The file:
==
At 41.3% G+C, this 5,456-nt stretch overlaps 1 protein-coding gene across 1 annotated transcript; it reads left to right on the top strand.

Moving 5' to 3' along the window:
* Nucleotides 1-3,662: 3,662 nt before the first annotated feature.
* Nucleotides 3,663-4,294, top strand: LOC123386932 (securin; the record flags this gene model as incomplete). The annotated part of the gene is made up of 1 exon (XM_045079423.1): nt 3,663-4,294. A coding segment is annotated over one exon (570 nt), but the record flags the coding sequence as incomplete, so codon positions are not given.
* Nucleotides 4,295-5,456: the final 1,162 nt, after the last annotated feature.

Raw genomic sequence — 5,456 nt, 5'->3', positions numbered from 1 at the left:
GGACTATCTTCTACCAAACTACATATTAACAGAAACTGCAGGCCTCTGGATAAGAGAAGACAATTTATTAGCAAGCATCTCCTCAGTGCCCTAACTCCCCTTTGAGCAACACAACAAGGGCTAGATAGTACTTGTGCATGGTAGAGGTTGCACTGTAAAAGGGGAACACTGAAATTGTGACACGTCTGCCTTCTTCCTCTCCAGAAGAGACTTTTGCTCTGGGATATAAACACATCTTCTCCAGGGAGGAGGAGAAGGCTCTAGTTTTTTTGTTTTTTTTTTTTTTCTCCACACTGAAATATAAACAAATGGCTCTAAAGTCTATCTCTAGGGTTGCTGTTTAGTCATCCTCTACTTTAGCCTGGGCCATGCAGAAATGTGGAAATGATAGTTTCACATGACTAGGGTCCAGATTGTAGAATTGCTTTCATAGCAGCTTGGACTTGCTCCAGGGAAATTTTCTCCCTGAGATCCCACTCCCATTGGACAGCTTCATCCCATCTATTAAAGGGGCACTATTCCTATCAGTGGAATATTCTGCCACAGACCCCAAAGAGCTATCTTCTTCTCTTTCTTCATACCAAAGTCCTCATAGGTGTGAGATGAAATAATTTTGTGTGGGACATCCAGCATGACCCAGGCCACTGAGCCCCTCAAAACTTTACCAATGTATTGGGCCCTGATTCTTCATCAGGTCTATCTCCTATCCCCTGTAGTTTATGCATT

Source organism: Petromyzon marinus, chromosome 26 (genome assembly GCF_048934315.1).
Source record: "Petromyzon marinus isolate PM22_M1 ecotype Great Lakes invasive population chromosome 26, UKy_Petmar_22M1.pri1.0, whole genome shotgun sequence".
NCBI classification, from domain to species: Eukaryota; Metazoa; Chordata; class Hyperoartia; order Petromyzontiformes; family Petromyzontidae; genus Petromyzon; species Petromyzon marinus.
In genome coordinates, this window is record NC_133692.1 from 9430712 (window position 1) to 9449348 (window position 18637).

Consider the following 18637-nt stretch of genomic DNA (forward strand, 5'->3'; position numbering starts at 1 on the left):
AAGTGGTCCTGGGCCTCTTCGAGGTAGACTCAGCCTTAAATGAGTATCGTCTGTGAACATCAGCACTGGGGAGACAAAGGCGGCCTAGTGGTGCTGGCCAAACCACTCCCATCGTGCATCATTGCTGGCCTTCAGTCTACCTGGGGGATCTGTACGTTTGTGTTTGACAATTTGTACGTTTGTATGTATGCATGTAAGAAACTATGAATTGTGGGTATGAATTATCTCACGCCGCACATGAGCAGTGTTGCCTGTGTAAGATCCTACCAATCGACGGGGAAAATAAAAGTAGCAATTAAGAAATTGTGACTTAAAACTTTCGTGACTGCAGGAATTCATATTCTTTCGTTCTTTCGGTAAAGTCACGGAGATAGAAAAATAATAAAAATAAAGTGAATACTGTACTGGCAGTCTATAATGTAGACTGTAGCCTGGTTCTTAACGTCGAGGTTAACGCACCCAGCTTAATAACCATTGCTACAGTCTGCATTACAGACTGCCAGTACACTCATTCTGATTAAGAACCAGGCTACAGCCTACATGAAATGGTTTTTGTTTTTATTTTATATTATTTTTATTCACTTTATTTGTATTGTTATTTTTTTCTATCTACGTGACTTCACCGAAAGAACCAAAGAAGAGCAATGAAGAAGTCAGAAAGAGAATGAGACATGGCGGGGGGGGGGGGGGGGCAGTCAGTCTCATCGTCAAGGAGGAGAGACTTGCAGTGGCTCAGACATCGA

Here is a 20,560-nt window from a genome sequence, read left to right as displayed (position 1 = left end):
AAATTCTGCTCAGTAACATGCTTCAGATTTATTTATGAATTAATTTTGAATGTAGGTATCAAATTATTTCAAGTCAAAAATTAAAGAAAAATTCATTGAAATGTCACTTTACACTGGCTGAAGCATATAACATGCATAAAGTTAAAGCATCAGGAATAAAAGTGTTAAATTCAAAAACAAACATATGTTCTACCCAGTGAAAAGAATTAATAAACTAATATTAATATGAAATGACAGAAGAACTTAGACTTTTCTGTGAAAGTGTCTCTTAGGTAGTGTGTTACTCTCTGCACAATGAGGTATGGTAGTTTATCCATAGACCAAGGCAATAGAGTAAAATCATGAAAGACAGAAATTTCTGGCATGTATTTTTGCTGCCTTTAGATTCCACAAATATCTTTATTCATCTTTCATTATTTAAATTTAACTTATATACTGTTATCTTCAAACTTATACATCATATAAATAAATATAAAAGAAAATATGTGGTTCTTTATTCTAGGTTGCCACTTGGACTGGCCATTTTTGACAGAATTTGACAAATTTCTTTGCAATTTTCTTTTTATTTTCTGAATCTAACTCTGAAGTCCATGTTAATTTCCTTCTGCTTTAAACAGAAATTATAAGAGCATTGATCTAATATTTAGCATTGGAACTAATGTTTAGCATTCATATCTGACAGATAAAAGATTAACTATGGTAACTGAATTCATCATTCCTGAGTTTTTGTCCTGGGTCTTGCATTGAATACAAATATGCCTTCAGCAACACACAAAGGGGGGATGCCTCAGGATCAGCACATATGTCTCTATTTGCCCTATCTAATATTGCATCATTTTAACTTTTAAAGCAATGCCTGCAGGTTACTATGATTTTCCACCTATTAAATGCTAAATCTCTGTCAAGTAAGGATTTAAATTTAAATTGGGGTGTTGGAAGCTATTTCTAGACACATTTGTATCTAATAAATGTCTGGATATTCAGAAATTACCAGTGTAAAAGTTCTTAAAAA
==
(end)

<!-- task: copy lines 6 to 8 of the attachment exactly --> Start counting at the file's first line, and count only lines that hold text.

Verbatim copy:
Raw genomic sequence — 5,456 nt, 5'->3', positions numbered from 1 at the left:
GGACTATCTTCTACCAAACTACATATTAACAGAAACTGCAGGCCTCTGGATAAGAGAAGACAATTTATTAGCAAGCATCTCCTCAGTGCCCTAACTCCCCTTTGAGCAACACAACAAGGGCTAGATAGTACTTGTGCATGGTAGAGGTTGCACTGTAAAAGGGGAACACTGAAATTGTGACACGTCTGCCTTCTTCCTCTCCAGAAGAGACTTTTGCTCTGGGATATAAACACATCTTCTCCAGGGAGGAGGAGAAGGCTCTAGTTTTTTTGTTTTTTTTTTTTTTCTCCACACTGAAATATAAACAAATGGCTCTAAAGTCTATCTCTAGGGTTGCTGTTTAGTCATCCTCTACTTTAGCCTGGGCCATGCAGAAATGTGGAAATGATAGTTTCACATGACTAGGGTCCAGATTGTAGAATTGCTTTCATAGCAGCTTGGACTTGCTCCAGGGAAATTTTCTCCCTGAGATCCCACTCCCATTGGACAGCTTCATCCCATCTATTAAAGGGGCACTATTCCTATCAGTGGAATATTCTGCCACAGACCCCAAAGAGCTATCTTCTTCTCTTTCTTCATACCAAAGTCCTCATAGGTGTGAGATGAAATAATTTTGTGTGGGACATCCAGCATGACCCAGGCCACTGAGCCCCTCAAAACTTTACCAATGTATTGGGCCCTGATTCTTCATCAGGTCTATCTCCTATCCCCTGTAGTTTATGCATT

Source organism: Petromyzon marinus, chromosome 26 (genome assembly GCF_048934315.1).